Yes, of course I’m riffing on Anne Koedt’s famous 1970 work, The Myth of the Vaginal Orgasm, an icon of modern feminism. Now comes more bad press for the vagina from Elisabeth Lloyd, author of The Case of the Female Orgasm. It impresses Michael Castleman, sex educator and author in his own right, who assures the readers of this site that “intercourse is not the essence of lovemaking.” The photo with his piece shows a kind, friendly face. He looks to be, and reads as, the sort of post-feminist guy who insists that his bedmate finish first. In one hand he has Lloyd’s book; his other hand is at his partner’s clitoris. How sweet, how contemporary…how wrongheaded.
Freud was spot-on in dubbing the clitoris infantile. Like a little boy’s penis, it’s suitably placed for self-exploration and masturbation. A pubescent girl needs nothing more than her fingers to produce a brilliant array of sensations. Because she’s alone in her single bed, her mind roams freely, trying on various fantasies, eventually developing a virtual library of them. And there’s the rub.
Throughout a woman’s life, clitoral stimulation harkens back to her childhood solo flights and goes hand in hand with fantasying. If she’s by herself, the circle is complete. But if she’s in bed with someone else, let’s say a man—a man whose fingers or mouth or nose or toes are nudging her towards ecstasy, he’s reduced to the role of a human Eroscillator. Doing his gallant best to mask his tedium and muscle cramp, he diddles his “partner” while she reruns her favorite X-rated films in the screening room of her mind. This is not the essence of lovemaking, no matter how lovingly intended.
Clitoral orgasms are delicious: hot sugar fireworks. They do wonders for curing migraine. But they are solipsistic—the very opposite of lovemaking.
Here’s a telling quote from Michael’s apologia: “’Intercourse is okay,’ says New York City sex educator Betty Dodson, Ph.D. ’But I much prefer a talented tongue on my clitoris.’” Dr. Betty is an original and a star, an example for us all at age eighty; but she remains above all else the author of Sex for One, deservedly in print since 1974, a celebration of masturbation.
Sex is never just about anatomy. There’s always a cultural component. Mid-20th Century feminists rose up against the definition of “frigidity” as the inability to have a vaginal orgasm. As feminism, bi-sexuality, and lesbianism became cozy bed partners, the clitoral orgasm became the politically correct one—no penis required. The cruel irony is that the emphasis on the clitoris may have killed vaginal orgasm for a generation of heterosexual women.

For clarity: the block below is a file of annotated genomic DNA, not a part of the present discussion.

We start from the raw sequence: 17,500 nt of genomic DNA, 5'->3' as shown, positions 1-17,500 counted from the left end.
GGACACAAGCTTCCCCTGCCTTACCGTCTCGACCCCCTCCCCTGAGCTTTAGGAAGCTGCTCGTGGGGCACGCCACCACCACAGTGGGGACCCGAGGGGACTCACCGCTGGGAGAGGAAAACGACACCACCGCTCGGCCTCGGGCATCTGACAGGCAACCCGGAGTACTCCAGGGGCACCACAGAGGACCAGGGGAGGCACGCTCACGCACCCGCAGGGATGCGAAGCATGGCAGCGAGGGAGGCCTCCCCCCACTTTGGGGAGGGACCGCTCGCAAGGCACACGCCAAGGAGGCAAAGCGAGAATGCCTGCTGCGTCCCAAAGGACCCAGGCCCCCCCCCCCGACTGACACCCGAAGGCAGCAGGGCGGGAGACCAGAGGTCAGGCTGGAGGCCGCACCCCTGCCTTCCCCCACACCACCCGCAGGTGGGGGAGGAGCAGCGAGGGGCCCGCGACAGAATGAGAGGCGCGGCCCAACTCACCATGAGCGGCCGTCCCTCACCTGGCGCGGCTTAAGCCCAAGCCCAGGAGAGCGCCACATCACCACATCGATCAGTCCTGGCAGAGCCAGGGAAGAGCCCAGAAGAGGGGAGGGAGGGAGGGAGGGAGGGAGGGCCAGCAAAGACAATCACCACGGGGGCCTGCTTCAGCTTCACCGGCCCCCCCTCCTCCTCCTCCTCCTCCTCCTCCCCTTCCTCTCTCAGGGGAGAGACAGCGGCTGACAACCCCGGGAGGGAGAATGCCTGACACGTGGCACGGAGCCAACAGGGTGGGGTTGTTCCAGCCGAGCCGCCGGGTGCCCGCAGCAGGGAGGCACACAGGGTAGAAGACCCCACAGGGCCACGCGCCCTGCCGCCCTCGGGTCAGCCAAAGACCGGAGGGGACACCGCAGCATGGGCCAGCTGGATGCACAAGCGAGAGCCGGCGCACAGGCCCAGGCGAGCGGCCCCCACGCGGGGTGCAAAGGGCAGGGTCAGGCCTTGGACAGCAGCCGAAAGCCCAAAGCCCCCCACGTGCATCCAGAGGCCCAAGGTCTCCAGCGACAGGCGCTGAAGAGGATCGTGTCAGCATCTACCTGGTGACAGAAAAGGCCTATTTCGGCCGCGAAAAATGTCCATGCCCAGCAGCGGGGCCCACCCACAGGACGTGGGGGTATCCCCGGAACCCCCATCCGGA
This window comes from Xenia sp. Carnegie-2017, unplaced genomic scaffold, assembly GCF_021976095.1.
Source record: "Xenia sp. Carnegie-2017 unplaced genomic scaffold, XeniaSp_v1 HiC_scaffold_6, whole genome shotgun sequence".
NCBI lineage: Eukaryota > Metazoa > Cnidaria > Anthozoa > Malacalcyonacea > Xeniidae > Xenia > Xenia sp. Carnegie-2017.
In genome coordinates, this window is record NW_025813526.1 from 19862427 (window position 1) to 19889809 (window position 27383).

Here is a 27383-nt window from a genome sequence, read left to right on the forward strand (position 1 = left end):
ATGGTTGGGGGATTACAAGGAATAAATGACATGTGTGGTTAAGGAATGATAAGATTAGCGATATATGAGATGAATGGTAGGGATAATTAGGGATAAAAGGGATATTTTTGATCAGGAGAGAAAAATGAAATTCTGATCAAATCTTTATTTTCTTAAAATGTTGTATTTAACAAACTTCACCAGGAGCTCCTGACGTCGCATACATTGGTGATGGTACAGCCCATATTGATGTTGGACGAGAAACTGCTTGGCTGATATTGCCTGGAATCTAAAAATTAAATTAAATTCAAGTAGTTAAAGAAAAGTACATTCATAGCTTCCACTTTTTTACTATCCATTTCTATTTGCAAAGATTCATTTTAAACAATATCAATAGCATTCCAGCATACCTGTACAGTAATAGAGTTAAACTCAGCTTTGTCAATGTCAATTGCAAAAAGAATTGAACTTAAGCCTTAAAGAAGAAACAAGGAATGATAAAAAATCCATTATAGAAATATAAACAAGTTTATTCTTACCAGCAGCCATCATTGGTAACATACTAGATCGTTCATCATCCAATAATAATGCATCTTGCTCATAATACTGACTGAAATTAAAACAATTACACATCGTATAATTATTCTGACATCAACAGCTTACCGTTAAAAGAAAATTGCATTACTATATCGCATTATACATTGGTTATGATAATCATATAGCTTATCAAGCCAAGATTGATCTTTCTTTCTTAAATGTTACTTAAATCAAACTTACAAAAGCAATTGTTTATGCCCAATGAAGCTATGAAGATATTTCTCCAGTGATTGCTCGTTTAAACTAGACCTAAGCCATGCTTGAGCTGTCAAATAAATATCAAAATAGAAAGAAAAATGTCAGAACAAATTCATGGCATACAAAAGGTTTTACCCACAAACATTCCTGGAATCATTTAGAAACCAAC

Clitoral stimulation does nothing for the vagina; in fact, it may deflect arousal from the vagina. It’s stimulation of a woman’s breasts that sets a vagina thrumming. Anyone who has nursed a baby knows that sucking at her nipples echoes down below, deep inside, setting off waves of pleasure. Don’t take my word for it: readTantric Orgasm for Women by Diana Richardson.
Speaking of babies—pregnant or not, a woman enhances her ability to have vaginal orgasms by doing the exercises invented by Dr. Arnold Kegel to abet vaginal delivery. Voluntarily flexing one’s puboococcygeous muscle, on the pelvic floor, is a pleasure in itself…and promotes pleasure all around during intercourse. Thus toned, a woman may delight her lover by gripping and releasing his penis while it’s inside her. And the conscious pulsing will give way to involuntary contractions. A vaginal orgasm, in other words.
But—enough about the body political and physical. What is lovemaking, anyway? It’s not just a drive toward orgasm. It’s union. During intercourse, the eyes can engage, lips kiss, words murmur back and forth. There’s the amazing business of someone being inside someone else. For a heterosexual couple—brand-new strangers or lovers forever—there’s nothing else quite like it.
Michael Castleman properly notes that after age forty, erectile capacity and vaginal lubrication diminish. But a man need not be fully erect to enter a woman. Any joining may be ecstatic; it’s not just about thrusting and ejaculating. As to lubrication, I think Michael sells short the new generation of Silicone-based slick-ums, (and he makes no mention of the power of kegels to get the juices flowing even after the estrogen years).
My clitoris, my orgasm. My vagina, our secret meeting place, our garden of echoing bliss.